Shirley explained that the grain elevator burned down three years ago. Now they move in portable scales during harvest to weigh the grain.
Waldron used to have many more businesses. Years ago they had two banks, two newspapers, two railroads, two depots, and more. But the town has been hit with two tornadoes and two major fires, and has found it difficult to recover.
Shirley says that 90 to 95 percent of the residents are senior citizens. One 93 year old man walks to the post office every day. And there are 9 people over 80.
Shirley says, "There must be something good here for people to live so long. My 15-year-old grandson lives in Wichita. He went with his church group to a fast food restaurant in the city. Some guys in a car drove by and pulled a gun on him. He wasn't hurt, but my grandchildren love to come down here. Here they can walk freely and not be afraid. They love the peace and quiet and neighborliness."
Yes, we find the post office in a mobile home. That's also where we find Shirley Nelson, who is making a difference by serving her community and working to maintain that high quality of life that makes rural Kansas so special.
Next time: another stop in the ten smallest towns in Kansas.

These days, all of us are worried about crime. One Kansas town has found an innovative solution to address the crime problem: it is to have everybody in town work for the police department.
Of course, I don't mean that literally -- not everyone in town is employed by the police department -- but that's the phrase one man used to describe how the residents of his community look after the security of their town.
It's another stop on our list of the ten smallest communities in the state. Welcome to Frederick, Kansas.
Frederick is in Rice County in central Kansas. It is located between Salina and Great Bend. Frederick has an official population of 18 people. Now, that's rural.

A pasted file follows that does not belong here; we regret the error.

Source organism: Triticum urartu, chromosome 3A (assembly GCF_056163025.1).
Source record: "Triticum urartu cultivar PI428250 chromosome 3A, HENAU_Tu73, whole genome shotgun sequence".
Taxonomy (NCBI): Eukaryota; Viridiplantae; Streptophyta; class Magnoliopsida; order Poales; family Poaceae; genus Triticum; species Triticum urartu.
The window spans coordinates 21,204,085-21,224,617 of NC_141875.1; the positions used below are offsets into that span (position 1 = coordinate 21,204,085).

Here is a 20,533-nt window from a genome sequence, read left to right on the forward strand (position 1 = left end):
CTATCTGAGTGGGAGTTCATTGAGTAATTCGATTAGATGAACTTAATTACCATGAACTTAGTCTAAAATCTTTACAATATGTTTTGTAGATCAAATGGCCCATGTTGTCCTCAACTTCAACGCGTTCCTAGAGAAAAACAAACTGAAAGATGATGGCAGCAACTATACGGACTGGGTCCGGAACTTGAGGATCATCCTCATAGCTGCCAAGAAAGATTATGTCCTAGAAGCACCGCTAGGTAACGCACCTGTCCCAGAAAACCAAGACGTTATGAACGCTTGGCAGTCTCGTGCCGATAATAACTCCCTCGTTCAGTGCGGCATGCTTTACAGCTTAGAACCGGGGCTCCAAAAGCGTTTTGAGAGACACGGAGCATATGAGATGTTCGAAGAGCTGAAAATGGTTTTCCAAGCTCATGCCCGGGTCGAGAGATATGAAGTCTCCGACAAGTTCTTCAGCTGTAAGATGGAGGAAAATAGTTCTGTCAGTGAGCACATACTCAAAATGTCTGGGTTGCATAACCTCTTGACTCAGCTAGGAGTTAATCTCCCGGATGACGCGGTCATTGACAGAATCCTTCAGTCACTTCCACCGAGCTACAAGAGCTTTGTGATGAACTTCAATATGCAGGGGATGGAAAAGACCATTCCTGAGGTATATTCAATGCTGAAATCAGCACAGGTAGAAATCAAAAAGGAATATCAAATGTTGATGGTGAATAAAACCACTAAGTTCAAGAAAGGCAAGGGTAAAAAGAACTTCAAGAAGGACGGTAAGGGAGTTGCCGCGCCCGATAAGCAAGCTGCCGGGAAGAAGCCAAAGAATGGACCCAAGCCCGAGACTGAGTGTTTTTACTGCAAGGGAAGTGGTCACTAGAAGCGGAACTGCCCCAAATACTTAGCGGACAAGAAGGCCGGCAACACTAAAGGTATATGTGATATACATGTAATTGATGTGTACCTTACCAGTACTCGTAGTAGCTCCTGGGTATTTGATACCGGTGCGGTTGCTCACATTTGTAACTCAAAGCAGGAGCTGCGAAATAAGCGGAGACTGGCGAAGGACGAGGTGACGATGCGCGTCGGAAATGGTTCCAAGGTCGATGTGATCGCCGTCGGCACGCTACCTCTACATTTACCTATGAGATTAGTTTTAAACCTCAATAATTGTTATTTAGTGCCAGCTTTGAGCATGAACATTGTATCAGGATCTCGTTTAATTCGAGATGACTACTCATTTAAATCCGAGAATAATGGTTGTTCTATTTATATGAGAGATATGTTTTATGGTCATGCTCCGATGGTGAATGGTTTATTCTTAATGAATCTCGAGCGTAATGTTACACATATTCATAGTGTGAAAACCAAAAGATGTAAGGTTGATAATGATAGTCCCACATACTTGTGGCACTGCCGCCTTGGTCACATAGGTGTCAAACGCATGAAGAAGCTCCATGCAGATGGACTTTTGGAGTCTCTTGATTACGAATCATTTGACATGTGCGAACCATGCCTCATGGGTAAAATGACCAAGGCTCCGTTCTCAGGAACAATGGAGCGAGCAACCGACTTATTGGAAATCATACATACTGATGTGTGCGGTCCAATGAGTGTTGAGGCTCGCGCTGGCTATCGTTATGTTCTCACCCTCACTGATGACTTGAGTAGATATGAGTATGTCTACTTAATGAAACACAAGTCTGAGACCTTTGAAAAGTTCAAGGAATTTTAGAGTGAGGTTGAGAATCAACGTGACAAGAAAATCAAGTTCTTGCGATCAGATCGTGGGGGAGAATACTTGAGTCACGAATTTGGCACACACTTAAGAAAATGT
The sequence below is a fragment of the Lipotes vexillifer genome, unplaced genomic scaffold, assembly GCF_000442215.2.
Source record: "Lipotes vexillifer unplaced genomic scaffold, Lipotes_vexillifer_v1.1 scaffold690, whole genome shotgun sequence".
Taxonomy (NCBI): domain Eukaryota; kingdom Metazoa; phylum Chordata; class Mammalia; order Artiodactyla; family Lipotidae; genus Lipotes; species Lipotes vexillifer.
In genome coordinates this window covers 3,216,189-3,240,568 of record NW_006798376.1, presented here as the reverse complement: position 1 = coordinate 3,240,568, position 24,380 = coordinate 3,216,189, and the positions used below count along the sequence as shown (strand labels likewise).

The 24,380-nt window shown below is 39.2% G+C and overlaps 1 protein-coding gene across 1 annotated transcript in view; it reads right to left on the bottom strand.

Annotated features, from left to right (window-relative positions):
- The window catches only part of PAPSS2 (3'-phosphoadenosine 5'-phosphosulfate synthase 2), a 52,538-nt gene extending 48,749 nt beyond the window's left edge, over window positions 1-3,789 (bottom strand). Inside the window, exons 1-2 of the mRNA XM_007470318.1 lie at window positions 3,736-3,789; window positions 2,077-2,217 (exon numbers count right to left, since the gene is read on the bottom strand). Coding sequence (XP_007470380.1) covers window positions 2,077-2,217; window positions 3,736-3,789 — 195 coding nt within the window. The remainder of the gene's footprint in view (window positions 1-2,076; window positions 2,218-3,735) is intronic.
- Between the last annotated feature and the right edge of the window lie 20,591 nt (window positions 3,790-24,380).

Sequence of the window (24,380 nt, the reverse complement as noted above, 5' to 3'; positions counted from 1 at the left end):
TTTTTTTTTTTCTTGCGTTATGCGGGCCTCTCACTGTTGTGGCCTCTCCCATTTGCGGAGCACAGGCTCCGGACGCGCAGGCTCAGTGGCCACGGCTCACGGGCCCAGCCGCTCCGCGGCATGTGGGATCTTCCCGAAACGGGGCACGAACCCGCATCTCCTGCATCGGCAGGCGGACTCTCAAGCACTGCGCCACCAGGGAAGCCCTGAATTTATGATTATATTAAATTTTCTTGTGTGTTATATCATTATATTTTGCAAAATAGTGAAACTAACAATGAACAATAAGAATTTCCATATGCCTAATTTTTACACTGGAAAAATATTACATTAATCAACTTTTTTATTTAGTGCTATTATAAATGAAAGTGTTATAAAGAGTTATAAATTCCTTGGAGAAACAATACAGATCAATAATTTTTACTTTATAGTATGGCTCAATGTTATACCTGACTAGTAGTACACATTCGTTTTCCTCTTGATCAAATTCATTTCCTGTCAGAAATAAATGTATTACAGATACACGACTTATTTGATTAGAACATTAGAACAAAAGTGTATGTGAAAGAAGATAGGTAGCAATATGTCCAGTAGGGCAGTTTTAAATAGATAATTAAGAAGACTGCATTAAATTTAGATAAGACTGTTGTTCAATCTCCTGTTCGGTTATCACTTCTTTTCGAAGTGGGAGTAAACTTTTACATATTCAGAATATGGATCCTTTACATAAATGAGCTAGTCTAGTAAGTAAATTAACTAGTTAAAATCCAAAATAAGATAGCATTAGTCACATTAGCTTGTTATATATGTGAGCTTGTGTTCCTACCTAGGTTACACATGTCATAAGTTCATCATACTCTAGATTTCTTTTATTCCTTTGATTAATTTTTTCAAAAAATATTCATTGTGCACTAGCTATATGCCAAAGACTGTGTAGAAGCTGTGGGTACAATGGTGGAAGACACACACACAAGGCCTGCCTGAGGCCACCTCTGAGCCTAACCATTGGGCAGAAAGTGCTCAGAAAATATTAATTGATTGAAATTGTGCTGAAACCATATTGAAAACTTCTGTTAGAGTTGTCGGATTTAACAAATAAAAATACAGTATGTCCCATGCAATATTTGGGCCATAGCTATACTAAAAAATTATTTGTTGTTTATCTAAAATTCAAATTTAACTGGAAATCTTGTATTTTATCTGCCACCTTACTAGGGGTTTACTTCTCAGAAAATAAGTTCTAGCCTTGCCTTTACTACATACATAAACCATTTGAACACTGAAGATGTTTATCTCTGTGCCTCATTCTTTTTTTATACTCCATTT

Meet Ed Behnke. Ed was born and raised on a farm not far from Frederick. He went to the service and then married a Pennsylvania Dutch girl. He lived in Pennsylvania for 24 years, before moving back out to where his roots are: Frederick, Kansas.
Frederick used to have more people in it, but a tornado hit in 1914. Then several houses burned down in a fire in 1934. Times were tough, and people didn't rebuild. Gradually, jobs and people left the area.
In several of the ten littlest towns, the two institutions that we still find in town are the grain elevator and the church. Frederick used to have three churches, but all have now closed. Ed Behnke says the grain elevator is the backbone of the town.
This is a strong farming area. In fact, people are literally farming the town. The crops came up to the edge of town anyway, so farmers were able to expand their fields by purchasing the lots and tearing down old abandoned houses. In some parts of what used to be the town, they are tearing up what's left of old sidewalks and farming the town.
But that's the only business to be found. Ed says, "There's nobody making a living in this town." In fact, some residents are retired and only live there half of the year.